Born. To Enos ("Country") Slaughter, 42, tobacco-chewing, knuckle-bald New York Yankee outfielder whose dependable pinch-hitting recalls a long, starring career with the St. Louis Cardinals (1938-53), and Helen Spiker Slaughter, 28, onetime airline stewardess: their second child, second daughter (he has a son by one of four earlier marriages); in Ridgewood, N.J. Name: Sharon Lynn.
Died. Marion Hilliard, M.D., 56, Canadian gynecologist whose thoughtful essays on the act and fact of love won transcontinental gratitude; of cancer; in Toronto. With "a happy bedroom" the central aim of her medical philosophy, Spinster Hilliard published many articles in Chatelaine, collected them in one best-selling volume (A Woman Doctor Looks at Love and Life).
Died. Martin L. Straus II, 61, adman and business tycoon, chairman (1940-49) of Eversharp, Inc., who started plugging his pens and pencils in 1940 on radio's quiz show Take It or Leave It, began a seemingly unstoppable inflation when he stunned incredulous listeners by presenting a game in which Eversharp contestants could supply progressively difficult answers and work their way toward an extravagant "$64 question"; of a heart attack; in Manhattan.
Died. Tengku Sir Badlishah, 64, Sultan of Malaya's Kedah state, who once zipped around the peninsula in a canary-colored Rolls-Royce, was elder brother of Malaya's Prime Minister, Tengku Abdul Rahman, son-in-law of Tuanku Abdul Rahman, Malaya's Paramount Ruler; of a heart attack which came while he was playing tennis; in Alor Star, Malaya.
Died. Eyvind Laholm (real name: Edwin Johnson), 64, Wisconsin-born operatic tenor who sang in Europe for 14 years before making his debut at Manhattan's Metropolitan Opera House in 1939, was once Adolf Hitler's favorite singer; of a heart attack; in Manhattan.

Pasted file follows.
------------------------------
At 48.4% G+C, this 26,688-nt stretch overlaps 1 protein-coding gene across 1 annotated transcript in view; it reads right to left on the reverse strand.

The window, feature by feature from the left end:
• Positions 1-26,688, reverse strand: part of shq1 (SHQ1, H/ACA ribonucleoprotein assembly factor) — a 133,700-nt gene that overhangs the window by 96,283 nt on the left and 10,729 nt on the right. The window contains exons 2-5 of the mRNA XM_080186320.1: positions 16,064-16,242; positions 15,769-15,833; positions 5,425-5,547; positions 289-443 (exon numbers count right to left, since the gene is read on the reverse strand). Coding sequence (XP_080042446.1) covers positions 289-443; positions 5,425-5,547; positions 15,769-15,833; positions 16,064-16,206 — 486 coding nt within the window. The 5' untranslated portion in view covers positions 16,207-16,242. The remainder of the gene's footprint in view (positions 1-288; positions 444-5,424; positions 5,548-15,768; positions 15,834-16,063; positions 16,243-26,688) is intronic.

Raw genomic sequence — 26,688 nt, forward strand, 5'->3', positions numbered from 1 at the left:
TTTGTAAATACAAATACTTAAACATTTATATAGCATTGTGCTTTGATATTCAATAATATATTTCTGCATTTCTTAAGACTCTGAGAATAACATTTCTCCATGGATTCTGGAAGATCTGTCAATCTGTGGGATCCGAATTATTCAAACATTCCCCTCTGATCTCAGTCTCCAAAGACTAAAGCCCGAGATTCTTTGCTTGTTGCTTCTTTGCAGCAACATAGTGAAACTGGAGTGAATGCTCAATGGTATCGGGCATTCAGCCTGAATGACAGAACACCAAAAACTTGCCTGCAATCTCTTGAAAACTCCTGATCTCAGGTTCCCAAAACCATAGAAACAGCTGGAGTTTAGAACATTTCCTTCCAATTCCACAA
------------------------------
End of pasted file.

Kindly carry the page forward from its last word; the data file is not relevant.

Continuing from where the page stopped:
Died. Saxe Commins, 66, senior editor at Manhattan's Random House publishing firm, editor of three Nobel prize-winning U.S. writers (Eugene O'Neill, Sinclair Lewis, William Faulkner); of a heart ailment; in Princeton, N.J. "The role of the editor," said Saxe Commins, "is to be invisible"; yet his hidden persuasion had profound effect on modern American literature. Friend and editor of William Faulkner since Mosquitoes in 1927, Commins in recent years cleared working space for the Mississippian in his Manhattan office and Princeton home, provided the right kind of stimulation for the novelist's production of A Fable and The Town. Also editor of Sherwood Anderson, James Michener, Gertrude Stein, W. H. Auden, Robinson Jeffers, Budd Schulberg and Irwin Shaw, Commins long directed Random House's Modern Library series, also assembled the Selected Writings of Washington Irving (1945), Selected Writings of Robert Louis Stevenson (1947), Basic Writings of George Washington (1948), Major Campaign Speeches of Adlai E. Stevenson (1952), and (with Robert N. Linscott) the four-volume World's Great Thinkers (1947).